‘Gutter press, the sidebar of shame, bloody tabloids.’
We say it again and again. But we always come crawling back, re-staining our fingers with their cheap ink, giving them more of our pathetic clicks. We are slaves to the tabloids. Whether its our favourite student red-top rag or the finest Murdoch has to offer, they dominate our day-to-day lives.
There are certain kinds of sanctimonious, genteel, invariably Guardian reading lefties - often of our parents’ generation - who refuse to have the Mail et al in the house. These people are just as misguided as those who slaver over it every morning. They choose to ignore the fact that the Mail and the Sun are the first papers politicians pick up in the morning. Alistair Campbell used to say to Blair’s cabinet- ‘before you do anything, think what the Daily Mail could make of it in a headline’. Sage advice indeed, for the tabloids wield great, undeniable power - at least in the minds of the political class, which sees them as having a direct line to the electorate. The solution is not to banish the tabloid press from our homes or confine them to our self-blocker lists. The solution is to know our enemy intimately.
And to know our enemy we must understand this: there is a very particular power that comes with writing hatchet jobs for a popular tabloid, student or otherwise (and yes, writing for the Tab is in every sense a micro-version of writing for a national tabloid). It’s addictive. The addiction is twofold: it is all too easy to tear everyone down; and people will take you at your word when you do. It’s like an out of body experience: all at once, in a kind of fever, you become someone with outrageous, unreasonable views. Then you file the article and you are your normal self again.
In the old days success would be measured in how many green-inked letters in block capitals came flying in. Now the apoplectic comments – that glorious invention of the internet age – are simply proof you got it right. Maybe all tabloid hacks are sociopaths, but seeing people get so irrationally angry about something you have no particular view on one way or the other is kind of a buzz.
Tabloid journalists are often scarily intelligent. Perhaps more surprisingly, they can be fairly liberal and leftie. In their day to day lives they aren’t the monstrous public enemies we suppose them to be, but really rather pleasant and reasonable. But it just so happens they are driven by money or power over morals and principles.
What’s ironic about the Daily Mail in particular is that for a publication with such a deplorable stance on so many things, it is actually exemplary in the way it treats its employees – and here, perhaps, is where its success lies. On the face of it, they are employed on a long term basis – no zero-hour contracts here, no sir. If you are ‘let go’ it is done on the friendliest of terms and – as with former diarist Richard Kay – the likelihood is they’ll keep you on as Editor-at-large, and probably pay you more than they did before. Paul Dacre, editor of the Mail and archrival of the London literati, will often commission several writers to write a thinkpiece, and pick the best one, but pay the other hacks a sizable kill fee.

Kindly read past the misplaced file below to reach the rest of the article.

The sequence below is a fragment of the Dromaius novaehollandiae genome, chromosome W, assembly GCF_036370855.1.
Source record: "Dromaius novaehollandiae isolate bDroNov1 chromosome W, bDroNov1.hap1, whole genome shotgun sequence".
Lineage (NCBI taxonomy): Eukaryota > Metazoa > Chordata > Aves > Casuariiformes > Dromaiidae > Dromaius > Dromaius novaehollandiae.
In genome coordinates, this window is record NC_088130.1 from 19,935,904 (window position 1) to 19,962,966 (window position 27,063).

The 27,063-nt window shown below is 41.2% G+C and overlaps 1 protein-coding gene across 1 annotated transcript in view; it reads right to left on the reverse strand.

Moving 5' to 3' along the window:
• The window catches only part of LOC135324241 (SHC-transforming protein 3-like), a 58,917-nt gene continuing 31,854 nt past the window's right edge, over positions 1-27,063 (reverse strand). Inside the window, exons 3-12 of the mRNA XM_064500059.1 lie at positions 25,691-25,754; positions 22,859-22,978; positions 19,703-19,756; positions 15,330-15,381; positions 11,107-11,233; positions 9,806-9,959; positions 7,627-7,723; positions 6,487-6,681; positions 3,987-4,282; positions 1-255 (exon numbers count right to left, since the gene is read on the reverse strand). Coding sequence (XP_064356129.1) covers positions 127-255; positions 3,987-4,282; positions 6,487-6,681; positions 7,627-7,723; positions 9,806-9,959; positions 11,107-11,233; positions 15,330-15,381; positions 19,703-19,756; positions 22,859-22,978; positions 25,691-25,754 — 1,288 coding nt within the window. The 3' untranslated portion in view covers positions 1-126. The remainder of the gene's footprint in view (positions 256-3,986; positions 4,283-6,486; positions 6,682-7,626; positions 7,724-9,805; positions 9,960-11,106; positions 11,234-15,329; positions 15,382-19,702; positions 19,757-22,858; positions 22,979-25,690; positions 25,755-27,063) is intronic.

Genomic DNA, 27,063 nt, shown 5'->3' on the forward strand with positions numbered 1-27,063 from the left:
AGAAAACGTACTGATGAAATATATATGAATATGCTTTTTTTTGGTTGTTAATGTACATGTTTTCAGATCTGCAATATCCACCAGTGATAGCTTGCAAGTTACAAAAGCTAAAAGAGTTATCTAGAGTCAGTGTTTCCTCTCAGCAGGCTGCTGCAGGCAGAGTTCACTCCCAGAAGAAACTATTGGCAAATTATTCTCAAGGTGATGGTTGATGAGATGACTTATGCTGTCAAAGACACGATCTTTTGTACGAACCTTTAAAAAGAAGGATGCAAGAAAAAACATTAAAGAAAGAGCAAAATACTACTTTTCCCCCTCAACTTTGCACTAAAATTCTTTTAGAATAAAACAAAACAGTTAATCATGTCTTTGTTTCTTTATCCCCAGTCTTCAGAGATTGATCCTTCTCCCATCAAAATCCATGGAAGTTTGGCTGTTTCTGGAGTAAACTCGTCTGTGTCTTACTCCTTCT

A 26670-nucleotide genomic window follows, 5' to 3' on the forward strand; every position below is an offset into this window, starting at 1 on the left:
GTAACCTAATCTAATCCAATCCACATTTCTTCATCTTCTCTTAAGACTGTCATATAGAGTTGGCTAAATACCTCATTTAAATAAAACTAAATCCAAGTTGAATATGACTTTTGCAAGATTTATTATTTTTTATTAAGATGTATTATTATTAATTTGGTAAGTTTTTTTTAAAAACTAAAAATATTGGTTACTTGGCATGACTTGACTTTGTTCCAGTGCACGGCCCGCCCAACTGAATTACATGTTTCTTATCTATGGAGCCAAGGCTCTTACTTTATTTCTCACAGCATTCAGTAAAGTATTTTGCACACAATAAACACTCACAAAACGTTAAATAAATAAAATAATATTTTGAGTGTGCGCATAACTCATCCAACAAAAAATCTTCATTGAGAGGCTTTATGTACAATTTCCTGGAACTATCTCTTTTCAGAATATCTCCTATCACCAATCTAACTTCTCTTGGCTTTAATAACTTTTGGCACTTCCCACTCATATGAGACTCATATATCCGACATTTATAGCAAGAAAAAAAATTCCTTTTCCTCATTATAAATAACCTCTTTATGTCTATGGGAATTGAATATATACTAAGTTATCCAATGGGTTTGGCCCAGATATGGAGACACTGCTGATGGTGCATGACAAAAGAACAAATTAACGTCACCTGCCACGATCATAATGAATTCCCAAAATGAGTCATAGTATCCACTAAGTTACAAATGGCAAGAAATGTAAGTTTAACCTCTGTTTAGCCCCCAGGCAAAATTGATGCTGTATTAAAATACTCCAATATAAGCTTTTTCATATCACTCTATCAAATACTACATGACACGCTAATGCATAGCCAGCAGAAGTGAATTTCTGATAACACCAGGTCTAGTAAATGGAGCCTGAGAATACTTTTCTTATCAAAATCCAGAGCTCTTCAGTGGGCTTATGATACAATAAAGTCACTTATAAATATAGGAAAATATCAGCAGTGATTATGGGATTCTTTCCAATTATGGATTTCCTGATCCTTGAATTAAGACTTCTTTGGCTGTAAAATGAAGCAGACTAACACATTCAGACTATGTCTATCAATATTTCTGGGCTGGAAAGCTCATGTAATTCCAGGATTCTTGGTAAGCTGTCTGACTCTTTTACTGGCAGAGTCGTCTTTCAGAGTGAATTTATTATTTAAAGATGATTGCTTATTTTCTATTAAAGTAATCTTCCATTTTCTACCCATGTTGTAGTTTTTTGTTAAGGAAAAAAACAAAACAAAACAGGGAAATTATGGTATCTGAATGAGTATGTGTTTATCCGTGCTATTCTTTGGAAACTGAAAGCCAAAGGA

They even pay their work experience lackeys – and generously – if they can come up with a story. During my week-long stint at the Mail I made £700 in stories. Granted, I traded that money for my soul, but for an 18-year-old about to start their first term at university, paying off half my first term’s fees (pre fee hike) was pretty good going.The Mail‘s self-interested generosity towards its staff contrasts with the often insensitive treatment of its hacks by the heart-bleeding Guardian, which has been known to carry out a cull at Christmas.The result of all this lavish treatment is that the Mail‘s writers have a huge amount of fierce loyalty to their newspaper, to an almost cultish degree. They are being bought into the rhetoric.
At its heart, the Mail – and other tabloids – should be treated as what they are: one huge, twisted piece of satire. If you step back, you realise that the tabloids despise all sentient beings capable of growing old or fat. The only living creatures that escape their wrath are the Royals and cuddly, furry animals. This is quite clearly absurd.
Articles like Nicky Haslam’s ‘Common’ features – which decree, seemingly at random, what is and isn’t considered ‘common’, are sources of great mirth for tabloid hacks. Tabloid journalism is essentially classism at its most potent. Haslam and his cronies must have been screaming with laughter as they decreed that taking wine to parties was ‘irredeemably naff… and never take Champagne. Unless its a case,’ no doubt cackling as they imagined Middle England lugging crates of champagne up the paved drive of their ‘common’ friends’ houses. What larks.
We can’t seem to grasp that tabloid papers are a heavily curated medium. To readers, tabloids are either gospel or outrage. Yet to tabloid journalists, the whole thing is a lucrative and elaborate joke; an abstract concept; almost an art form. Just as at the Cambridge Tab it is hilarious to piss off the drinking socs and the university PR department in the same day, at the Daily Mail it is equally tickling that one could write something that could infuriate the metropolitan elite while middle-class suburbia would take it as gospel. The power is delicious, and integrity the only price.
The tabloids are a force of nature within our political system. Turning a blind eye to them does not make them go away. Read the tabloids every day. Study them with an almost anthropological interest. And next time you find yourself enraged, appalled, shocked, or offended by a hatchet-job, step back and remember that you are being had. Because on behalf of all tabloid journalists, reformed or otherwise, I say this: I’m sorry. Truly I am. But – and this is crucial – it was just too easy.